Tag Archives: Ethics

Professional Code of Conduct

What stops a bank teller from stealing money from a bank?  These people literally handle lots of cash.  It would seem that handling large amounts of cash can make them blasé about its value.  I am also sure that most bank tellers are ethical people too.  But I doubt that any bank would be happy with just these assurances that money was not going to be stolen by the tellers.  Instead, the processes used by the bank would generate an audit trail, sufficiently detailed that theft by tellers would quickly be discovered. If tellers stealing money is seen as a risk, then the risk is minimised by the processes used.

Not all careers are able to be adequately scrutinised by processes to avoid unethical dealings.  Doctors make the “Declaration of Geneva” – which is the modern version of the “Hippocratic oath”  . This is a statement regarding their ethical treatment of their patients.  Not being a doctor, I am not sure how seriously they take the oath, but, as a patient, I would like to believe that this is a binding principle for them. 

Computer programming strikes me as a career that could do with an “oath”.  Some programs have the ability to harm people, harm their finances or otherwise adversely affect human life.  How seriously do the programmers of such systems take their jobs?  Again, I would like to think that they take that responsibility very seriously.  Would taking an oath make a difference here?  Computer programming requires no formal education, and quite often the “rich and famous” leaders of the industry are mavericks without one.  Without formal qualifications, do you know whether or not the programmer has produced good quality work?  Unfortunately, these two aspects (“education” and “quality work”) are only tenuously linked in the computing field.  I use this point as a defence for my claim that we are still very much in the infancy of the computer industry.  In years to come, I hope the two are more closely aligned.

I believe that taking an appropriate oath could be an important aspect of computer programming in years to come.  Such an oath would require several parts to it:

Part 1: To be honest and ethical in code that is written.
This includes things such as not writing Trojan horses, illicit collection of users’ private data and ensuring that computational output given is truthful and accurate to the best of your ability.

Part 2: To follow industry best practises with respect to producing high-quality code.
Whatever I write here will date the article, but things such as writing unit-tests for code and following an appropriate development methodology are along the lines of what I am referring to.

Part 3: To reduce the severity or likelihood of errors when they are discovered in software.
The whole notion of “Bug prioritisation” is based upon fixing the most serious ones first, and leaving more obscure bugs with less impact until later.  This point in an oath is to ensure that bugs are not left behind for the wrong reasons.  (e.g. Because there were “more fun” bits to write)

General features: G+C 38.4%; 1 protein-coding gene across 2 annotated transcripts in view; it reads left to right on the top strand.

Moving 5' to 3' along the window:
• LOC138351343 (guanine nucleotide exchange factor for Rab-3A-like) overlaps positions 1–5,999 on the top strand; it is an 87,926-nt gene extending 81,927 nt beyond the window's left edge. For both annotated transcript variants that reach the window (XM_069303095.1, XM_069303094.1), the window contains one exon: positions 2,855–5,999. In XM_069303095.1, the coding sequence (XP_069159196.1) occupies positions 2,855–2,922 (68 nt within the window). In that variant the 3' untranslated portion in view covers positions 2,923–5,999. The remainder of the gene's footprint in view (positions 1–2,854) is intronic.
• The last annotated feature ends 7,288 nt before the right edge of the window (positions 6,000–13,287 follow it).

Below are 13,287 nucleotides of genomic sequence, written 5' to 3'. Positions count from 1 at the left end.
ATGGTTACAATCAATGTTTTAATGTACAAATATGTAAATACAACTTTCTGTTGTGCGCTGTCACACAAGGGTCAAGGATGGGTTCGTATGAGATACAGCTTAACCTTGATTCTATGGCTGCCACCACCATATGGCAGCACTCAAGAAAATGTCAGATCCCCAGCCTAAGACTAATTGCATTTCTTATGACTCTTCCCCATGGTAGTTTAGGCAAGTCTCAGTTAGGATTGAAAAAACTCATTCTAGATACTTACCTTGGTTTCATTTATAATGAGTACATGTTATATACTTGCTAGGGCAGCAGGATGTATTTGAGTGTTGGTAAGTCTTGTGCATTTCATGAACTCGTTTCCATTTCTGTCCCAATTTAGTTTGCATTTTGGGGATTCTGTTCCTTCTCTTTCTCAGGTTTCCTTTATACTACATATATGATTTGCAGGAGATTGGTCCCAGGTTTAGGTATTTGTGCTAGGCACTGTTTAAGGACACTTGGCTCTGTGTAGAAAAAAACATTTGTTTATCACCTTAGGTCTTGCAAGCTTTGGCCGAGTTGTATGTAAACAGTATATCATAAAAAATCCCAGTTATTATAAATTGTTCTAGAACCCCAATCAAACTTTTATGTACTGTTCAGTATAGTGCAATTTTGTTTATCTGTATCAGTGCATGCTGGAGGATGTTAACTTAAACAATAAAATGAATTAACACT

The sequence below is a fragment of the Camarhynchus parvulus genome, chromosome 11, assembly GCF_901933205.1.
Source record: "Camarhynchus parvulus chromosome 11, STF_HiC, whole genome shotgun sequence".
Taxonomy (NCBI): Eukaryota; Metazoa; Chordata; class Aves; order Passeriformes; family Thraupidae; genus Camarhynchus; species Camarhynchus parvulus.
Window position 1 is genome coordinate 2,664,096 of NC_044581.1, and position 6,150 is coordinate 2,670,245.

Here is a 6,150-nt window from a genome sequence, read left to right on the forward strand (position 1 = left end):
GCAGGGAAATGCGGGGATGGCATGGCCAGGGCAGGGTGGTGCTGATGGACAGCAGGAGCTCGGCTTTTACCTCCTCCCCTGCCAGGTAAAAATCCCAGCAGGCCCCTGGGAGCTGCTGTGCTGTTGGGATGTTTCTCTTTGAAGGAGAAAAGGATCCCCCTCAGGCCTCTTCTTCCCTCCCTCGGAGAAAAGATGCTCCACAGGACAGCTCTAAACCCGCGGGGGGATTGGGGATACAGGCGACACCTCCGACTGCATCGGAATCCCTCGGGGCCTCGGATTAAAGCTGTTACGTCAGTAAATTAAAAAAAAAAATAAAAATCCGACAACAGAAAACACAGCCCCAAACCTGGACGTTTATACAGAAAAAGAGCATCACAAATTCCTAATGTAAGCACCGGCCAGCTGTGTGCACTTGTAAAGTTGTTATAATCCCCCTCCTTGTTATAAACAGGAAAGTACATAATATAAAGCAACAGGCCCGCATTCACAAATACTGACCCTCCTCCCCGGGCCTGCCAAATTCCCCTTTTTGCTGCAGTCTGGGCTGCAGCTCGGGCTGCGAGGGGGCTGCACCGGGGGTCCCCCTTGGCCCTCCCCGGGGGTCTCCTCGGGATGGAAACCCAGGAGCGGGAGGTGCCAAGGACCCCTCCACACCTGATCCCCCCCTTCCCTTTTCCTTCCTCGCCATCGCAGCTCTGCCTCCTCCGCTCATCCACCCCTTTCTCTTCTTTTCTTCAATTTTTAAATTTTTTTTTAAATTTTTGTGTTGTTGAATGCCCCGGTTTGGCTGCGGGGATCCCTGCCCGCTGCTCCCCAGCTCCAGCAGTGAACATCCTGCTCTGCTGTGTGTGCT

Part 4: To periodically update technical skills through on-going education.
The intent here is to ensure that code written is done on the strongest and most relevant platform.  There is a balance required here.  On one side the aim is not to produce code that “rots” because it is old and unmaintainable and on the other side, trying to avoid re-writing everything in the latest trendy language.

I suspect that such an oath needs to be complied with “in the spirit that it is written”.  Programmers, by their very nature are constrained by binary logic.  As such, I could imagine an extreme-nerdy glee some programmers would have in deconstructing such an oath.  In this sense, “deconstructing” is exactly the right term to use:  Applying a warped perspective on a literal interpretation of an oath would not be constructive for our industry.  You have two choices when constructing something like an oath.  You can write it in straightforward simple terms and use the phrase “in the spirit that it is written”, or you can write it so precisely that there is no room for interpretation.  Precise wording undermines the effectiveness of a document by writing it in “legal-ese”.  No-one likes reading such a document and people often hide behind the excuse that they didn’t understand such a document.

I have never made the “Declaration of Geneva”, but I do understand what it means, and I expect any doctor that treats me to have made it, or a similar oath.  It could have been written with legal precision, but for the benefit of doctors and patients alike, it was not.  Similarly, if the software industry was bound by an oath or affirmation, then it would need to be one that could be understood by both the programmers and the end-users.

Do end-users care about ethical programmers?  I somehow doubt that it is as important to them as an ethical medical practitioner is, but they probably do expect that the software they use has been written by diligent programmers.  If you were to point out that private information on their computer may be accessible by a rogue program, then I expect they would care about the programmers being ethical as well!  Due to the all-pervasive nature of software in western society, you could wonder why the general-public has not started to care more, about such matters. With “public education”, you could probably raise the level of concern, but such an approach does seem to be way over the top.  It is probably just as effective for those of us in the industry to care about such matters.